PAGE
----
I won’t get into that fruitless debate about “what art is”. But what we can surely say is that anything that “society” considers to be “art” at any given time is a reflection of the sensitivities and mental state of said “society”. This is especially the case if a particular work of “art” receives a prize.
Take, for example, the fake stone slab called “Lest We Forget Those Who Denied”. It was recently presented to the public at the Anglia Ruskin University, having received that place of education’s “2015 Sustainability Art Prize”. It’s made of plywood, painted all in black, and bears the names of six well known British “climate change sceptics” like Christopher Monckton, James Delingpole and Christopher Booker. A constant stream of engine oil runs over the inscription.
The artist, called Ian Wolter, hopes that “the deliberate denial of climate change will be seen as a crime because it hinders progress towards a low carbon future”. Dr Aled Jones, director of Anglia Ruskin’s Global Sustainability Institute, said: “The winner was chosen because of the way they [sic!] approached their [sic!] subject by bringing together a powerful message with a beautiful [sic! I mean sick!] piece of art. The oil waterfall sculpture could be viewed in decades to come as a monument to a period of history that saw scientific knowledge battle to be heard above political ideologies.” Dr. Jones is certainly right in that last sentence, though likely not in the way he means.
Delingpole and others have tried to laugh it off. I’m not laughing. These guys are deadly serious. The artwork is the expression of someone in the thrall of a death cult. The slab looks very much like a tombstone, and the blackness enhances the message for those who don’t want see the resemblance immediately. The artist obviously wishes the people named on the slab “dead”.
By the way, third year fine art student Wolter is not some snotty-nosed whippersnapper eager to please his inevitably leftoid art tutors. Before he studied art, he was the deputy chairman of Attendi. This is a high-end recruitment agency. On their website, they claim to be making “the world a better place by placing leaders in interesting and important organisations. Attenti is a leading executive search boutique with an outstanding track record of success across the commercial, public and not for profit sectors.”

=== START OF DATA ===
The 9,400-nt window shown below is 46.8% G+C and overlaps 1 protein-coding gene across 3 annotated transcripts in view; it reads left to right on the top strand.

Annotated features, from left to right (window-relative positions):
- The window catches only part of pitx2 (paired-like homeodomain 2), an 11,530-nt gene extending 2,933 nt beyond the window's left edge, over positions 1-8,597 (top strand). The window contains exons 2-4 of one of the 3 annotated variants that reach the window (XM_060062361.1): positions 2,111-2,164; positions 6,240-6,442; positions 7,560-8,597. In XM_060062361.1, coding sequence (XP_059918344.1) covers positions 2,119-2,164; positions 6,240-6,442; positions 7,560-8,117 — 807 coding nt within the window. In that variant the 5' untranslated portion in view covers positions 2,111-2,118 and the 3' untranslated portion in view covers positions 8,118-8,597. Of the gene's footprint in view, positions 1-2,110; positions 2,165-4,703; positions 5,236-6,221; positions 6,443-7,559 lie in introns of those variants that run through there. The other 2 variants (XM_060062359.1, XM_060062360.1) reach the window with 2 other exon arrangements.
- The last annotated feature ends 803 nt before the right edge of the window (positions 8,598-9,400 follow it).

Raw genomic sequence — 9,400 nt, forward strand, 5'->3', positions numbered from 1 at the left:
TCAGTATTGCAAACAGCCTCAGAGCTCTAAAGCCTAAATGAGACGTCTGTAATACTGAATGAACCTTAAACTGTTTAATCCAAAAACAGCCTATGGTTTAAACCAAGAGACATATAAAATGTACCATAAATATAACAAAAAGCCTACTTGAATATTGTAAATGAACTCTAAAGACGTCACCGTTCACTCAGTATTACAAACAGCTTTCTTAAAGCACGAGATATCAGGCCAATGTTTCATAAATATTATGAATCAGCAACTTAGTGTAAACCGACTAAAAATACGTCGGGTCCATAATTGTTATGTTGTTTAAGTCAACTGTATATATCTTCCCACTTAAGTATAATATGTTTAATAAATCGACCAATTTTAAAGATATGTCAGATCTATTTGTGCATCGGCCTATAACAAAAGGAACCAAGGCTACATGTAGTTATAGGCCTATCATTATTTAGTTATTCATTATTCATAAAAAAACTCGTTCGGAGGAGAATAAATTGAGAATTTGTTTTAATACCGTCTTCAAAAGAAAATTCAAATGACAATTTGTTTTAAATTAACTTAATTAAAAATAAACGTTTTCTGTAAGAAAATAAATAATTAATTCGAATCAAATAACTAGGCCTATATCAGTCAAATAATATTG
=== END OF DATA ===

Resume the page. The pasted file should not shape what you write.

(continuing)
So Mr Wolter is familiar with quite a few high and mighty people it seems. One could even say he is himself a signed up member of the ruling class. But one thing is pretty certain: he doesn’t have the foggiest about climate science. Or of any actual science in fact. If he had, he wouldn’t have made the black monstrosity. The whole idea of it is an insult to science, to enlightened scepticism. Neither does the prize giving director have the foggiest, or he wouldn’t have given the prize. The £250 prize money is obviously a joke for someone like Wolter. He didn’t do this for the money, or the fame, that’s for sure. He did it for the propaganda effect.
Why engine oil? What’s that got to do with climate change? It’s a lubricant, not fuel. It doesn’t add CO2 to the atmosphere. Petrol, which does, would most likely have been an elf-n-safety hazard. So this activist artwork is inadvertently comical. But I’m still not laughing. Because the engine oil too has a purpose. Engine oil stands for machines, for industry, for things that make things for which people are willing to hand over hard earned money. Because they enhance lives. It is this that the death cult ruling class hates. Improvement of living standards, they believe, only befits properly enlightened people like, er, themselves. Not nasty, grubby people who for a reason incomprehensible to them have acquired some “means of exchange”.
However, there may be a glimmer of hope here for those of us who have not taken leave of their senses and do not belong to the current ruling class. For apart from looking like a tombstone, the installation also resembles the mysterious black “star gate” monolith in the film 2001 – A Space Odyssey. How is this relevant? Well, I don’t think the artist thought of that. It may be his sub-conscious (or should that be “sub-conscience”?) speaking to us.
None of the people involved obviously know the first thing about climate science or the market economy, but nonetheless feel entitled to make a “cultural-political” statement that quite likely is taxpayer funded (I’m not entirely sure about that, but it’s very likely). So they are the equivalent of the apes in Kubrick’s film, jumping and screaming uncomprehendingly around the black slab. Ready to kill their fellow ape at the drop of a bone. And they feel entitled to do so, because they consider themselves further evolved then those they label “deniers”. The subconscious never lies. The subconscious of the artist, the prize giver and anyone else “celebrating” the “Lest We Forget Those Who Denied”-slab is telling us what they really are: unthinking brutes with hegemonic aims and offensive weapons. It’s the “unthinking” bit that gives me hope.